Tehran behind the screen
Confiscated or tangled in legal disputes, the old cinemas and theatres of Iran’s capital risk disappearing or being turned into museums
Nasr Theatre, located in the rear garden of Grand Hotel Lalehzar, was definitely the place to go for a hip night out in Tehran in the 1940s. By the end of that decade, it had already changed name and appearance to Tehran Theatre when, on 5 June 1950, its then manager and member of parliament Ahmad Dehghan was assassinated in the theatre’s offices. Hassan Jafari, an employee of the AngloPersian Oil Company, was convicted and sentenced to death during a controversial trial, where the big elephant in the room, a plotted murder or an attempted coup, was deliberately overlooked. This story serves as the main backdrop to the 1998 memoir An Innocent to the Gallows, a work of personal investigation as well as an archaeology of legal reports by Abolghasem Tafazoli, the lawyer who defended Jafari’s case in court. But there are many more unrecorded stories buried behind the sealed doors of old and often dilapidated theatres and cinemas around Tehran. Such an architectural body, one must remember, contains the double spirit of two lines of past events — those which happen on as well as off the stage or screen. Metropole Cinema, for one, was inaugurated in 1946. One of those better-known cinemas on Lalehzar, it was renamed Roodaki after the revolution, and was finally shut down in 2008. The design of a modest but strictly modern symmetrical grid, with a tall, projecting sign extending vertically across the façade, is only a minor legacy of Vartan Hovanessian. The building once again met with the cinematic apparatus during the filming of Masoud Kimiai’s 2013 thriller Metropole. The Metropole is cast as both the location and a character, incarnated in the others whose stories unfold all over its ruins. Another landmark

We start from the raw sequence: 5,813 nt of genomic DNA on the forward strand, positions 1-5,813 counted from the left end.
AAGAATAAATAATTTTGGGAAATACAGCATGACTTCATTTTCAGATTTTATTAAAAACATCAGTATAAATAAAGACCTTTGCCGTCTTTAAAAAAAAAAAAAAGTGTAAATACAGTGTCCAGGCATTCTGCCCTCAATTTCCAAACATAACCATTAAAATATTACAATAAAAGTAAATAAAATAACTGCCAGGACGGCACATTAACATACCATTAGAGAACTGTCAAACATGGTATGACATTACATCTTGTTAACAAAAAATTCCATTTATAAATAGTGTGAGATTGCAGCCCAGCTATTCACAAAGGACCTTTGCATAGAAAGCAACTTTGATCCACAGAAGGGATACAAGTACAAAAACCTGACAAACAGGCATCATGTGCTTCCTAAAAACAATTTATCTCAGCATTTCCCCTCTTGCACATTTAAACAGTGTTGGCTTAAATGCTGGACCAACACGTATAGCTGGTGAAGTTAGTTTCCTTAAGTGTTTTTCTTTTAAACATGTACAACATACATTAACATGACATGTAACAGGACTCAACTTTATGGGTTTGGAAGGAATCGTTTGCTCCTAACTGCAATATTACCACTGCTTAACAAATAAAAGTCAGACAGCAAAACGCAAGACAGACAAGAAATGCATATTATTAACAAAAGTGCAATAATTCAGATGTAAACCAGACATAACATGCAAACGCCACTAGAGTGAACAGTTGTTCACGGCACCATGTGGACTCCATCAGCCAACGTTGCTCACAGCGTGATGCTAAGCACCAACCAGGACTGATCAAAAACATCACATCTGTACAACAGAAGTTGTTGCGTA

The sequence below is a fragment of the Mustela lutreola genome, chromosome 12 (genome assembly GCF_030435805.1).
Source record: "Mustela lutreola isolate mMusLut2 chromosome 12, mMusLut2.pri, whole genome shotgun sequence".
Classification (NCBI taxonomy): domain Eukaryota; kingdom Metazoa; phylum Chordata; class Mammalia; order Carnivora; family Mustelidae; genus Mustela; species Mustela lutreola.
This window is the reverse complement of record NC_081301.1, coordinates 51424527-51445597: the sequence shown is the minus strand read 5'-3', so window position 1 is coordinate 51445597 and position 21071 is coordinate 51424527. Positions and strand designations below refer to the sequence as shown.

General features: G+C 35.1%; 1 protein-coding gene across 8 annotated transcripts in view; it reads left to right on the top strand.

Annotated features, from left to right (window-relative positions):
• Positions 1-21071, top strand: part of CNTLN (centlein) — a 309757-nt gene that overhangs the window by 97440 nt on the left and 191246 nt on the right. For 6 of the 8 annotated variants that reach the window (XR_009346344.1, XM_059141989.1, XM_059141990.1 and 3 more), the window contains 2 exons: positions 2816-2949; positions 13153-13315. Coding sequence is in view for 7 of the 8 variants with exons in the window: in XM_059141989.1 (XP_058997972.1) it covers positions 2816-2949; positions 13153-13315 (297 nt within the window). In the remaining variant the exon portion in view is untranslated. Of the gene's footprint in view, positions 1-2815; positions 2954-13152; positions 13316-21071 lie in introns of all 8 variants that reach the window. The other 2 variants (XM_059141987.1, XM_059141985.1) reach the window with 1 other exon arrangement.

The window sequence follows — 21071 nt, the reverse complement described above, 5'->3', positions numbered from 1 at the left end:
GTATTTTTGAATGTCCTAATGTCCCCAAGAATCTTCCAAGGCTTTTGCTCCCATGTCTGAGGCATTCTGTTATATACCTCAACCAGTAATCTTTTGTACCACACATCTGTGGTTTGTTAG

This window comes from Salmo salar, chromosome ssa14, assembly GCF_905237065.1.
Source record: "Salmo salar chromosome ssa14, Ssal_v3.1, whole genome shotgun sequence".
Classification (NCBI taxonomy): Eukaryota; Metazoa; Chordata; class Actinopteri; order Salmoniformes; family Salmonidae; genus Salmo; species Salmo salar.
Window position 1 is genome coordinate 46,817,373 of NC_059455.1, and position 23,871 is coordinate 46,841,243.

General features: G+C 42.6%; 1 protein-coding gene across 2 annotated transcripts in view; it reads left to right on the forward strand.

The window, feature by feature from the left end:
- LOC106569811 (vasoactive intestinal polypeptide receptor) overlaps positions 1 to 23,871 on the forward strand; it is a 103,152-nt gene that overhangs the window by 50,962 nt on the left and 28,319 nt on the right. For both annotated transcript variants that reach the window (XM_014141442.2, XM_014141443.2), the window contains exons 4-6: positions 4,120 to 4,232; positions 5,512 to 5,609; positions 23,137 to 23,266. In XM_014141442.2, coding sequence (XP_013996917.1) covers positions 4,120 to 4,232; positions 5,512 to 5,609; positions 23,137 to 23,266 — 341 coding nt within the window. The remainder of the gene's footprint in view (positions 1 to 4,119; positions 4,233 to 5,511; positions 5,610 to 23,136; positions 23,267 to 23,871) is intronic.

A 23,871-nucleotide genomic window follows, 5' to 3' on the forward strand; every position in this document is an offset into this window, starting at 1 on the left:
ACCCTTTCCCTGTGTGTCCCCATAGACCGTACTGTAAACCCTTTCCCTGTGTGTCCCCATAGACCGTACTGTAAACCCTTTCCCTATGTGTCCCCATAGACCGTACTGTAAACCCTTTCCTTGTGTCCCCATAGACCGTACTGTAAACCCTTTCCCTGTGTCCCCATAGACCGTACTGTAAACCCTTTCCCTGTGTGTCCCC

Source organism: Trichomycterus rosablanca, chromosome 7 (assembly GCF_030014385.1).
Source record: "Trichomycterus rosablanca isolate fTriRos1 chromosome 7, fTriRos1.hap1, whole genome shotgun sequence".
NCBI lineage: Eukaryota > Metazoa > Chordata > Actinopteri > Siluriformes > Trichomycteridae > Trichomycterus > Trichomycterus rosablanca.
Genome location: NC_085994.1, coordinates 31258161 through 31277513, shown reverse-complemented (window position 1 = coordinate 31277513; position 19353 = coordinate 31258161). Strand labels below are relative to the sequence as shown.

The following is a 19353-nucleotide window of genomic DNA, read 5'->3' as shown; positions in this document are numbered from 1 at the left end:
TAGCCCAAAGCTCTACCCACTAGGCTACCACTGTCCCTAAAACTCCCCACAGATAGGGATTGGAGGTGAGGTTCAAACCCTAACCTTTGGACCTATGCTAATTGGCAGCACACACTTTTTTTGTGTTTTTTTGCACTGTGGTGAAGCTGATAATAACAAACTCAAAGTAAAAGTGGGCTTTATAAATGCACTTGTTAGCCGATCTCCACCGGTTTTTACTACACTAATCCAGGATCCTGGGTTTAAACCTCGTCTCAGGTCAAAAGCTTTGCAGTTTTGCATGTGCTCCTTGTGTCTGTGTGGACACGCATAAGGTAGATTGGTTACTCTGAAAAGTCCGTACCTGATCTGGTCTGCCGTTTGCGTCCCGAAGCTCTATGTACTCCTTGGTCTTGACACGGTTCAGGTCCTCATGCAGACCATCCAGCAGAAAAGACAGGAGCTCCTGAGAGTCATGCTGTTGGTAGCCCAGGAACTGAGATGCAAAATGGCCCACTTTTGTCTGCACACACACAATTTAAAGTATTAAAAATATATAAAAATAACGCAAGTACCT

of this sort would be Radio City Cinema, which is located on Valiasr (Pahlavi) Street and was opened in 1958. Designed by Heydar Ghiai, this Googie edifice used to be embellished with populuxe neon works on the face of its giant and gentle curve. It was famous for its regular screenings of fresh arrivals from Hollywood, and also for the red velvet cover of its cosy chairs. Almost all of these buildings are technically confiscated properties, occasionally caught up in legal arguments between different (para-) governmental organisations, on the one hand, and the Bureau of Beautification within the Municipality of Tehran, the Cultural Heritage Organization of Iran, or even some private art institutions on the other. In 2017, a campaign was successfully wielded by a large group of culturati for the preservation of Nasr Theatre. The proposal is to turn it into the Theatre Museum, which will also include with a cafe and all the fuss. However, the spectral and the corporeal, as well as the dramatic and the mundane, had, from the beginning, populated these places together. Now the only way out from destruction, or a rusty storage, is to accept museumification. But what would be left of a cinema if the spirit of drama is exorcised? What would raise and fulfil curiosity for a night at the museum? It is the pull of imagination that seems to have vanished, and no museum can simply bring it back.
Mahan Moalemi is a writer and curator. He currently lives in Tehran. Giovanna Silva (Milan, 1980), photographer, founded the magazine San Rocco and the publishing house Humboldt Books.
This spread: cinemas that have now been closed along Lalehzar, once a luxury shopping street modelled after the ChampsÉlysées in Paris with 16 cinemas and 6 theatres, commissioned in 1980 by Nasser al-Din Shah Qajar
Two views of Lalehzar Street, formerly Tehran’s road of cinemas, with a detail of the façade of the Metropole cinema